Before we start with this, it is highly recommended you read the following tutorials
  1. Python Pandas
  2. Python Numpy
  3. Python Scikit Learn
  4. Python MatPlotLib
  5. Python Seaborn
  6. Python Tensorflow 
1. Using SkLearn
  1. from pandas import DataFrame    
  2. from sklearn import linear_model    
  3. import statsmodels.api as sm    
In the above code, we import the required python libraries.
  1. Stock_Market = {'Year': [2017,2017,2017,2017,2017,2017,2017,2017,2017,2017,2017,2017,2016,2016,2016,2016,2016,2016,2016,2016,2016,2016,2016,2016],    
  2.                 'Month': [1211,10,9,8,7,6,5,4,3,2,1,12,11,10,9,8,7,6,5,4,3,2,1],    
  3.                 'Interest_Rate': [2.75,2.5,2.5,2.5,2.5,2.5,2.5,2.25,2.25,2.25,2,2,2,1.75,1.75,1.75,1.75,1.75,1.75,1.75,1.75,1.75,1.75,1.75],    
  4.                 'Unemployment_Rate': [5.3,5.3,5.3,5.3,5.4,5.6,5.5,5.5,5.5,5.6,5.7,5.9,6,5.9,5.8,6.1,6.2,6.1,6.1,6.1,5.9,6.2,6.2,6.1],    
  5.                 'Stock_Index_Price': [1464,1394,1357,1293,1256,1254,1234,1195,1159,1167,1130,1075,1047,965,943,958,971,949,884,866,876,822,704,719]            
  6.                 }    
In the above code, we are defining our data.
  1. df = DataFrame(Stock_Market,columns=['Year','Month','Interest_Rate','Unemployment_Rate','Stock_Index_Price'])    
  2.  
  3. X = df[['Interest_Rate','Unemployment_Rate']]    
  4. Y = df['Stock_Index_Price']   
In the above code, we are pre-processing the data.
  1. regr = linear_model.LinearRegression()    
  2. regr.fit(X, Y)    
In the above code, we are generating the model
  1. print('Intercept: \n', regr.intercept_)    
  2. print('Coefficients: \n', regr.coef_)    
In the above code, we are printing the parameters of the generated model
 
the output that I am getting is :
Intercept: 1798.4039776258546
Coefficients: [ 345.54008701 -250.14657137] 
  1. # prediction with sklearn    
  2. New_Interest_Rate = 2.75    
  3. New_Unemployment_Rate = 5.3    
  4. print ('Predicted Stock Index Price: \n', regr.predict([[New_Interest_Rate ,New_Unemployment_Rate]]))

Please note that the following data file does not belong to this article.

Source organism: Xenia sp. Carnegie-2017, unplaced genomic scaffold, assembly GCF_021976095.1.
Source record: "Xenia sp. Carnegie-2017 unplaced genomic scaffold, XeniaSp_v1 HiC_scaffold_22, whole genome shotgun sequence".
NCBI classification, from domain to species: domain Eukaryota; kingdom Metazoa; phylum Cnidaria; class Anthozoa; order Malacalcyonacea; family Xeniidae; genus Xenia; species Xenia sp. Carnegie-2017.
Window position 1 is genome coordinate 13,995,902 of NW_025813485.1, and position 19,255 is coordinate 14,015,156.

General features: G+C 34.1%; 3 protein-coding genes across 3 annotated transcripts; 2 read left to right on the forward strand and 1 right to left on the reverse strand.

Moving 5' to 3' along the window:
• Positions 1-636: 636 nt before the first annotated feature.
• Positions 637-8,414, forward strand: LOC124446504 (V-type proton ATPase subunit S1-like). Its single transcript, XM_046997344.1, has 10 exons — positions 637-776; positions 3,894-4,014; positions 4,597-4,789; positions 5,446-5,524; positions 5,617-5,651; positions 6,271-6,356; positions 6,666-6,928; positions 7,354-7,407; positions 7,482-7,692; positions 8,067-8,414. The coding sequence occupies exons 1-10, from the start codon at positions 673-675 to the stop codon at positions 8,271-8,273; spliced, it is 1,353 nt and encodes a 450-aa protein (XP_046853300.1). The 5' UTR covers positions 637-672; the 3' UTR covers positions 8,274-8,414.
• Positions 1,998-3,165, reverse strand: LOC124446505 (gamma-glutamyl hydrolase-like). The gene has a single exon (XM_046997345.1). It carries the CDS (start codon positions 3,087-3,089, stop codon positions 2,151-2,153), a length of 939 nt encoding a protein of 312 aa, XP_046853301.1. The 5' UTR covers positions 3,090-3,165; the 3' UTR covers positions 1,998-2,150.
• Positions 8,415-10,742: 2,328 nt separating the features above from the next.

In the above code, we are predicting the stock price corresponding to the given feature values.
  
MLR_SkLearn.py 
  1. from pandas import DataFrame  
  2. from sklearn import linear_model  
  3. import statsmodels.api as sm  
  4.   
  5. Stock_Market = {'Year': [2017,2017,2017,2017,2017,2017,2017,2017,2017,2017,2017,2017,2016,2016,2016,2016,2016,2016,2016,2016,2016,2016,2016,2016],  
  6.                 'Month': [1211,10,9,8,7,6,5,4,3,2,1,12,11,10,9,8,7,6,5,4,3,2,1],  
  7.                 'Interest_Rate': [2.75,2.5,2.5,2.5,2.5,2.5,2.5,2.25,2.25,2.25,2,2,2,1.75,1.75,1.75,1.75,1.75,1.75,1.75,1.75,1.75,1.75,1.75],  
  8.                 'Unemployment_Rate': [5.3,5.3,5.3,5.3,5.4,5.6,5.5,5.5,5.5,5.6,5.7,5.9,6,5.9,5.8,6.1,6.2,6.1,6.1,6.1,5.9,6.2,6.2,6.1],  
  9.                 'Stock_Index_Price': [1464,1394,1357,1293,1256,1254,1234,1195,1159,1167,1130,1075,1047,965,943,958,971,949,884,866,876,822,704,719]          
  10.                 }  
  11.                   
  12. df = DataFrame(Stock_Market,columns=['Year','Month','Interest_Rate','Unemployment_Rate','Stock_Index_Price'])  
  13.   
  14. X = df[['Interest_Rate','Unemployment_Rate']] # here we have 2 variables for multiple regression. If you just want to use one variable for simple linear regression, then use X = df['Interest_Rate'] for example.Alternatively, you may add additional variables within the brackets  
  15. Y = df['Stock_Index_Price']  
  16.    
  17. # with sklearn  
  18. regr = linear_model.LinearRegression()  
  19. regr.fit(X, Y)  
  20.   
  21. print('Intercept: \n', regr.intercept_)